Conner and Jordan discuss three implications of the foregoing analysis for leaders, peacemakers, and scholars interested in apology as an instrument to advance justice, prevent destructive conflict, and promote cooperation. First, an effective apology is likely to occur only after other changes have "softened up" negative attitudes between the groups--referred to here as "ripeness." Second, even with a degree of ripeness, apology is unlikely without a "window of opportunity," a confluence of circumstances that permits the leader to limit the scope of the apology so as not to concede too much. Third, even if these conditions are satisfied, words alone are not enough for an apology to be effective.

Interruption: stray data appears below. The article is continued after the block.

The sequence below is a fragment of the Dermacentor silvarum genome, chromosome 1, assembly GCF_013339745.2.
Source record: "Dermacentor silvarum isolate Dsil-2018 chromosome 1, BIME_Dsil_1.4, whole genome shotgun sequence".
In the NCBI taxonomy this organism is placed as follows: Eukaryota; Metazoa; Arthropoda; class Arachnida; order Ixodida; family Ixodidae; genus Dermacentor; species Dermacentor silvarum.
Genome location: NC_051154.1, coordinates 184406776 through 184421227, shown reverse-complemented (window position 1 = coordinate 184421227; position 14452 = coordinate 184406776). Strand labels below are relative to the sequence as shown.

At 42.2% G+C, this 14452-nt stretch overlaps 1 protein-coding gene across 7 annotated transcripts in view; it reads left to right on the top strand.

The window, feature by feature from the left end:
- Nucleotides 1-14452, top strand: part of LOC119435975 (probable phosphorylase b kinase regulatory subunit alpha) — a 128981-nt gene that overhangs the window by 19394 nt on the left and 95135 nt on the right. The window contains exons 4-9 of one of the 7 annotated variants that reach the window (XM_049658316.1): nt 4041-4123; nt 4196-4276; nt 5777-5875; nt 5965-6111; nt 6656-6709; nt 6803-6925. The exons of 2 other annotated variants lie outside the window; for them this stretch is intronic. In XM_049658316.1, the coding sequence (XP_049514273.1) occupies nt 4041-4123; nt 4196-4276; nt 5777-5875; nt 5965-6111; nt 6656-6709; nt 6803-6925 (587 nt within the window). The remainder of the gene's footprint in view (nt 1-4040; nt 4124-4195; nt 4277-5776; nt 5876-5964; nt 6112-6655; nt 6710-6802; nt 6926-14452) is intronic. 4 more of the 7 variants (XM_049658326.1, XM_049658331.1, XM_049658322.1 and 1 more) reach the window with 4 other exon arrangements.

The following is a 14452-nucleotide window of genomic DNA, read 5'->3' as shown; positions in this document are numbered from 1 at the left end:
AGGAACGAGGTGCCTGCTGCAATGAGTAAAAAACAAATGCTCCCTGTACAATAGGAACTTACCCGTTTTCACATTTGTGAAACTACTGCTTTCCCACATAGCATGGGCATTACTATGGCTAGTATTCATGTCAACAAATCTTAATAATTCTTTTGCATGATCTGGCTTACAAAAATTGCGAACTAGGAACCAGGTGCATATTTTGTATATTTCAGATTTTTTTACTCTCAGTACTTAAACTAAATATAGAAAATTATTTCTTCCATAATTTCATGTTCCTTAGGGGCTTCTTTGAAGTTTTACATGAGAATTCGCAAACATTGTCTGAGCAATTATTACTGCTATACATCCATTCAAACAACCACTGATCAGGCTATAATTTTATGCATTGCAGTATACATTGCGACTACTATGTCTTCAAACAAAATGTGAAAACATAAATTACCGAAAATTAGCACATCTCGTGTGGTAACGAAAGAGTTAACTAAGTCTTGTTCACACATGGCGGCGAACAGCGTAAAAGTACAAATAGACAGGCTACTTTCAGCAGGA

Roger Conner and Patricia Jordan,
Never Being Able to Say You’re Sorry: Barriers to Apology By Leaders in Group Conflicts,
72 Law and Contemporary Problems
Available at: http://scholarship.law.duke.edu/lcp/vol72/iss2/20